Let me also say this: it couldn't have happened without help. While I can doctor up a striking color gradient in Photoshop, I'm not graphically inclined enough to produce anything of true merit, so I must seek out those with skills I envy.
Thus, two rather talented gentlemen found themselves routinely pestered over an 18 month period to mock up my ideas. Mr. Brian P Dean (I can't find his website, so here he is on IMDB), post-productionist / videographer / lighting specialist / sculptor / artist extraordinaire. And Mr. Erik Gloor (http://interfacemason.typepad.com/), UI designer / videographer / animator / artist guru.
They'll probably be afraid of what I'm about to show, because it was all done quickly as a means of experimentation. No worries, gentlemen, for I'll provide the disclaimer.
ARTIST DISCLAIMER: None of these covers are completely representative of each artist's talent. They are preliminary mockups, not final production images. The covers do, however, illustrate how quickly the artists can arrange conceptual mockups. Except for Mr. Gloor's sketches, I believe every one of these covers came together in a few short hours (at most). END DISCLAIMER
So let's see how it all went down.
|Mr. Dean's early label concepts|
Amontillado, the beverage, is a type of sherry aged in large barrels called casks (hence the title of Poe's short story). Initially I saw the book cover as a label similar to what one might find on a sherry bottle. Mr. Dean, after having read the screenplay (yes, Amontillado was initially drafted as a screenplay), spent an evening mocking up some ideas. Early fans of the Amontillado Facebook page may remember one of these as the page's profile photo.
|Mr. Gloor's Cover Sketches|
|The Bree Sketch|
Meanwhile, I mentioned the wall concept to Mr. Dean, and he spent another evening alone with a green screen, a camera, and photoshop to create some new mockups.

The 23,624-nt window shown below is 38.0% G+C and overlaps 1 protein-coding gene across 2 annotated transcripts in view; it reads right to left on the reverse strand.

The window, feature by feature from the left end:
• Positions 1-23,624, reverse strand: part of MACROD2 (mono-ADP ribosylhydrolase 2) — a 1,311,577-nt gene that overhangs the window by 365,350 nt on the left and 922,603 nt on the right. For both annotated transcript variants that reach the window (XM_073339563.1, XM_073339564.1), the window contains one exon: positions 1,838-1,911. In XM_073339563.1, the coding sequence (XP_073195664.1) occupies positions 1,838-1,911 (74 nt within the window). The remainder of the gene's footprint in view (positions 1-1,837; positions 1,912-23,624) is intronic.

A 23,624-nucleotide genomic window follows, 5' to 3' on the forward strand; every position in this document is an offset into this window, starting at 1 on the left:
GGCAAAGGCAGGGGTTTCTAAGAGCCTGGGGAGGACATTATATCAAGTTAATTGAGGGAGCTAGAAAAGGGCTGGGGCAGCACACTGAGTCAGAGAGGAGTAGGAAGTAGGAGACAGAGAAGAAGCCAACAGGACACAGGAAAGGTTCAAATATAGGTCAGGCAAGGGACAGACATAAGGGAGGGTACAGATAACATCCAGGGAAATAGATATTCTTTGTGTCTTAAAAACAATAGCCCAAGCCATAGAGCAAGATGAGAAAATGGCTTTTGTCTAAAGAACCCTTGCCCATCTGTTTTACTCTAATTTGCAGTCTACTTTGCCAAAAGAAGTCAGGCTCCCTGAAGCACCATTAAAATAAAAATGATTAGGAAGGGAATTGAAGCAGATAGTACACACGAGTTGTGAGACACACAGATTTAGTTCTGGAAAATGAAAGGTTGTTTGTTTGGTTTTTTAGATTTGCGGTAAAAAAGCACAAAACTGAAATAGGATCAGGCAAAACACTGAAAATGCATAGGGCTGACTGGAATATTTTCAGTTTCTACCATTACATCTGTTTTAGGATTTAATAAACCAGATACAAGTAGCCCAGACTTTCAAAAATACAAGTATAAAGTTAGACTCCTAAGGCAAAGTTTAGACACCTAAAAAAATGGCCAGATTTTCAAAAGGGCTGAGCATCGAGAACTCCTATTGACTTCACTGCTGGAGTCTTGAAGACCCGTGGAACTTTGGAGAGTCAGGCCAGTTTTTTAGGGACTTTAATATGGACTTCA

Amontillado takes place in a nameless city, during a timeless period of modernity. How can something be timelessly modern? I have no idea. The concept drives some readers nuts, but I love the surreal feel created by detaching the story from specific times and locations. I wanted the cover to convey that timeless, faceless, nameless city, but I had no idea how to achieve such a thing in a medium with which I had very few skills.
My answer was to spend an entire Saturday scouring Google Images. I planned to experiment, to formulate an idea, and to iterate through it. I wanted stylish, noirish, surreality, but I didn't know where to start.. I thought perhaps I could flush out a concept to more clearly illustrate a style to the artists. These are some of the key iterations:
|Kevin's Amontillado Cover Iterations|
By that last iteration, I knew I was onto something. I had Bree alone (literally, though her solitude is more figurative in the story), a park bench, street lamps, and Marcus confronting Jacob in the tunnels under the city. Best of all, there were very few tangible details to give away time or location. It was all shadows and light. Dark, noirish, mysterious, and perfect. I sent the concept to Mr. Gloor and asked him to create the images I would need. Characters, lamps, bench, cityscape, etc.. He came through magnificently, producing the images below.
|Mr. Gloor's final characters and illustrations|
All I had to do then was create a textured background and settle on the composition. I played with many iterations, some with all three characters the same size, some with Bree much larger, others with the bench on the front cover. Within a week, I arrived at what would became the dust jacket. A slightly modified version will grace the paperback in the coming months. Here it is:
|Full Amontillado Book Cover - Front and Back|
And that's the story of the Amontillado book cover. As with any creative endeavor, you try various ideas until you discover one you like, then you iterate until you're satisfied. Thankfully, with the help of Mr. Dean and Mr. Gloor, I came away with something much greater than simple satisfaction, and I wanted both of these gentlemen to get some acknowledgement for a job well done.
Thanks for reading! - Kevin